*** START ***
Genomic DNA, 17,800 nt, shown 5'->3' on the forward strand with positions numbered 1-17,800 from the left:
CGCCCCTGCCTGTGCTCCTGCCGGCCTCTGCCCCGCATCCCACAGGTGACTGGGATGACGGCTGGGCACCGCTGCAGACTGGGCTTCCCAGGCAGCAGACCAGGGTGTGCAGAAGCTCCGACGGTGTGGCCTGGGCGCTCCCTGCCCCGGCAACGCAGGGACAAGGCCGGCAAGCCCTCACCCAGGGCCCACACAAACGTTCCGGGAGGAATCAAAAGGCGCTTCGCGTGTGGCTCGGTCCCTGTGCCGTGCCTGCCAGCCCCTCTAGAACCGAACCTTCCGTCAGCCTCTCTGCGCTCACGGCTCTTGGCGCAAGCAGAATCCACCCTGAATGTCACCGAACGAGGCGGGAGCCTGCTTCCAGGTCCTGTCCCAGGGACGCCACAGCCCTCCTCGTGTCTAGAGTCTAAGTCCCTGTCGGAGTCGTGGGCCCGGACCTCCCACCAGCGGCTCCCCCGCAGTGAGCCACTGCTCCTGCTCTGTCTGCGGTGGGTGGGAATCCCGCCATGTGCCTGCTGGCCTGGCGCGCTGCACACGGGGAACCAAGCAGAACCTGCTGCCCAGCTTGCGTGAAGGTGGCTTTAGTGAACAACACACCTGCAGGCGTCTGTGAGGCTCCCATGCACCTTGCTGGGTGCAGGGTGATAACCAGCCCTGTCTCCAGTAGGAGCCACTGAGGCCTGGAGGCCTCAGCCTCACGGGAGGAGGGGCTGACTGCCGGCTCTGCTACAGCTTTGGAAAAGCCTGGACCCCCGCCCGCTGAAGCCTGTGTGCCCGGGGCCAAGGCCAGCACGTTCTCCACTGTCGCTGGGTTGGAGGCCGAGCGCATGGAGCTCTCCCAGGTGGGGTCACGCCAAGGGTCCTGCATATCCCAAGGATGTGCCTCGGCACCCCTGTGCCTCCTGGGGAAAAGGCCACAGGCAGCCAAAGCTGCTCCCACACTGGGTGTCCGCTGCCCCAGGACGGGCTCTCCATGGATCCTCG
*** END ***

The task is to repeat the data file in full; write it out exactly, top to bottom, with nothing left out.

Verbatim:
Genomic DNA, 17,800 nt, shown 5'->3' on the forward strand with positions numbered 1-17,800 from the left:
CGCCCCTGCCTGTGCTCCTGCCGGCCTCTGCCCCGCATCCCACAGGTGACTGGGATGACGGCTGGGCACCGCTGCAGACTGGGCTTCCCAGGCAGCAGACCAGGGTGTGCAGAAGCTCCGACGGTGTGGCCTGGGCGCTCCCTGCCCCGGCAACGCAGGGACAAGGCCGGCAAGCCCTCACCCAGGGCCCACACAAACGTTCCGGGAGGAATCAAAAGGCGCTTCGCGTGTGGCTCGGTCCCTGTGCCGTGCCTGCCAGCCCCTCTAGAACCGAACCTTCCGTCAGCCTCTCTGCGCTCACGGCTCTTGGCGCAAGCAGAATCCACCCTGAATGTCACCGAACGAGGCGGGAGCCTGCTTCCAGGTCCTGTCCCAGGGACGCCACAGCCCTCCTCGTGTCTAGAGTCTAAGTCCCTGTCGGAGTCGTGGGCCCGGACCTCCCACCAGCGGCTCCCCCGCAGTGAGCCACTGCTCCTGCTCTGTCTGCGGTGGGTGGGAATCCCGCCATGTGCCTGCTGGCCTGGCGCGCTGCACACGGGGAACCAAGCAGAACCTGCTGCCCAGCTTGCGTGAAGGTGGCTTTAGTGAACAACACACCTGCAGGCGTCTGTGAGGCTCCCATGCACCTTGCTGGGTGCAGGGTGATAACCAGCCCTGTCTCCAGTAGGAGCCACTGAGGCCTGGAGGCCTCAGCCTCACGGGAGGAGGGGCTGACTGCCGGCTCTGCTACAGCTTTGGAAAAGCCTGGACCCCCGCCCGCTGAAGCCTGTGTGCCCGGGGCCAAGGCCAGCACGTTCTCCACTGTCGCTGGGTTGGAGGCCGAGCGCATGGAGCTCTCCCAGGTGGGGTCACGCCAAGGGTCCTGCATATCCCAAGGATGTGCCTCGGCACCCCTGTGCCTCCTGGGGAAAAGGCCACAGGCAGCCAAAGCTGCTCCCACACTGGGTGTCCGCTGCCCCAGGACGGGCTCTCCATGGATCCTCG